Tuesday, December 13, 2011

Musings: Losing Lifelong Homes

Another piece of Kauai's history is on the chopping block. Grove Farm has issued eviction notices to 13 families living in Koloa Camp — the oldest remaining plantation camp on the southside.

Ironically, Grove Farm wants to demolish the low-rent homes so it can build, mmm, affordable housing. Except the new units would be the China-made modular kine.

The residents, including multi-generational families and seniors who have lived their entire lives in the homes, must be out by March 8. They got notice just two weeks before Thanksgiving, casting a pall over the holiday season.

“The biggest thing that really breaks my heart is a local company like Grove Farm would do that to senior citizens. It's almost shameful,” says Kepa Kruse, a Na Hoku Hanohano award-winning musician who grew up in the camp. His father, John Kruse, who sailed on Hokulea and formerly chaired the Kauai-Niihau Island Burial Council, still lives there.

“A lot of these people have nowhere to go, so I think they're just gonna stay here,” Kepa says. “It's hard to relocate your lifestyle. This is real local style. People raise chickens and have gardens. We're gonna lose the old style Kauai charm.”

The 24 acres scheduled for redevelopment lie behind Koloa Post Office. The land borders the parcel where monkeypod trees were cut down three years ago, despite intense community opposition, to make way for the Shops at Koloa. The mall stalled when major tenants sued to break lease, leaving the developer, Eric A. Knudsen Trust and David Nelson of Detroit, unable to get financing.

“The developer had big dreams and cut down all the trees and the land is just sitting there, infested with rats,” Kepa says. “We fear the same thing will happen here.”

He says 30 families living in another camp near Waikomo Stream and Hapa Road were previously evicted and their homes destroyed to make way for an affordable housing project that still hasn't broken ground.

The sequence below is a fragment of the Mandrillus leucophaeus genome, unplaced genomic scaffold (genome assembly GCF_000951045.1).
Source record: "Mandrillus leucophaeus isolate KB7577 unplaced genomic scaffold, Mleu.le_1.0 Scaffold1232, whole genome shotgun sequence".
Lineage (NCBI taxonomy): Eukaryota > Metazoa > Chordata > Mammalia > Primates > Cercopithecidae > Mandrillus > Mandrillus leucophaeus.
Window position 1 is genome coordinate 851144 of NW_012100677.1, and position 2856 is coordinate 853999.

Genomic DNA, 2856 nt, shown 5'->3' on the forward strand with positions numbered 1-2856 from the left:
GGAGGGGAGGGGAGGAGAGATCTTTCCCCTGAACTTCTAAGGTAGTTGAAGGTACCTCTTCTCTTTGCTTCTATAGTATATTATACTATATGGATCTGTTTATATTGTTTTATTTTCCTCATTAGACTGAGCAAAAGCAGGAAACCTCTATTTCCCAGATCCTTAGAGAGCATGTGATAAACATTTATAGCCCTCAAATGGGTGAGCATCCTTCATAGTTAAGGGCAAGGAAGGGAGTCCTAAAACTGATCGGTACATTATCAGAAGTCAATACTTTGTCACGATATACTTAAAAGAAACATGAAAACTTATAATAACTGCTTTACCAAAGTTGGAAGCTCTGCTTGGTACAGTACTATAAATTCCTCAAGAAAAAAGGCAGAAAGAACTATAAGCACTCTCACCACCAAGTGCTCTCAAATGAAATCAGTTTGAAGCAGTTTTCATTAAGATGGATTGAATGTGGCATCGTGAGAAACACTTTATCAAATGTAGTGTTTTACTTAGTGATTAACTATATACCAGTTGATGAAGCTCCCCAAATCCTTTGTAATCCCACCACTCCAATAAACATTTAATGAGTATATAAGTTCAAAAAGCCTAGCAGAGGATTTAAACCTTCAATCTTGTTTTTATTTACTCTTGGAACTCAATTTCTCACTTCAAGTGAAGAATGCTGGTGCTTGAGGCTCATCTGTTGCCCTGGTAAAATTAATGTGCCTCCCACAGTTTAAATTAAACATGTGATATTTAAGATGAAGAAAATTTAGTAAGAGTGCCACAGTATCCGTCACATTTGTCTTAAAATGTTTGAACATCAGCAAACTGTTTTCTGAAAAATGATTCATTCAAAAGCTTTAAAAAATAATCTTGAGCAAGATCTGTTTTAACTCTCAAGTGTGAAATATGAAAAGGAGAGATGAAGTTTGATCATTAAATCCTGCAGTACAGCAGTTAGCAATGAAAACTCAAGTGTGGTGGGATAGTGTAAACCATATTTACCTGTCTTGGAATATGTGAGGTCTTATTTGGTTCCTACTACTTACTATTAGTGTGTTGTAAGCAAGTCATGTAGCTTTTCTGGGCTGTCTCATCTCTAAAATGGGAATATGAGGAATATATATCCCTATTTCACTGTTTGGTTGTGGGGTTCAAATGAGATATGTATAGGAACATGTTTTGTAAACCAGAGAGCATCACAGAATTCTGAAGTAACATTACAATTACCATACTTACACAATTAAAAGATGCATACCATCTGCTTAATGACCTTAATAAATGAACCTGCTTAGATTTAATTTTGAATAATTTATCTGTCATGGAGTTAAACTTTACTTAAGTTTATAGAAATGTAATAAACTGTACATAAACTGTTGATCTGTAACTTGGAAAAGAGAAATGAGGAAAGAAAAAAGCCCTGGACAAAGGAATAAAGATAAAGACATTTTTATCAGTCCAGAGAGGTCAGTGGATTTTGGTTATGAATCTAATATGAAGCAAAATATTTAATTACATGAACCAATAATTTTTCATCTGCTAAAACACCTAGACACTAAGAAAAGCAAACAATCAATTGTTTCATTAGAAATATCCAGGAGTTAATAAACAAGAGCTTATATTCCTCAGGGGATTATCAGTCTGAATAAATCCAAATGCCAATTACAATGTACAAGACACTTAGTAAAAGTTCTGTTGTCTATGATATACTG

“Developers see these old plantation homes and think, that would be a nice development,” Kepa says. “But for local people, that's their childhood, the buildings they grew up in. Even though it's old, it still has value. It's meaningful.”

Residents are wondering why Grove Farm is pushing for the evictions when it apparently hasn't yet submitted plans its plans for the project to the county. Kepa says the land is in a flood zone and borders streams inhabited by the endangered Koloa duck, factors that could delay or prevent development. The community is also concerned about how the proposed 50-unit project would affect traffic on narrow Wailana Street.

“These are valid questions we're bringing up and it's like they're trying to keep it hush-hush,” he says. Residents have been trying to get answers from Grove Farm, to no avail. So they went to the Koloa Community Association for help, and a meeting is now scheduled for 6 p.m. Thursday at the Koloa Neighborhood Center to discuss the issue. Grove Farm Vice President Mike Tresler has been invited, although Kepa is uncertain whether Tresler will show. “He doesn't want to meet with us.”

Koloa Early School also has received an eviction notice, and the Koloa Canoe Club would be similarly displaced.

“We as a community feel it's a very reasonable thing for Grove Farm to address these concerns and also delay the evictions until these concerns are addressed,” Kepa says.

In the meantime, residents have been meeting each Sunday afternoon to discuss strategy.

“It's really amazing to see the community coming together to fight this,” Kepa says. “I know with some of the developers their intentions are good, but I wish they would open their heart to the community before they press on the gas pedal. Kauai is pretty special, and if we lose the things that make it that way, you might as well move to Oahu.”

The residents have organized under the name Save Koloa Camp, and you can check out their website here. I hope to attend the Thursday meeting and hear what the developer and some of the other residents have to say.

Meanwhile, I'm wondering whether all those folks who were upset about the monkeypods being cut will be similarly motivated to support the families who are on the verge of losing their lifelong homes.


Anonymous said...

Evil, evil, evil. Grove Farm is greedy. They really don't care about people.

Anonymous said...

Grove Farm trying to pretty up Koloa town for tourists at expense of local families.

Anonymous said...

who owns the land? Is this part of eminent domain? Is this leasehold land?
I think a key piece of this story is glaringly absent.

Anonymous said...

"who owns the land"?
Grove Farm

Anonymous said...

The land is zoned both Open and R-6 (higher density per acre). The Open land is zoned open due to the FLOOD ZONE.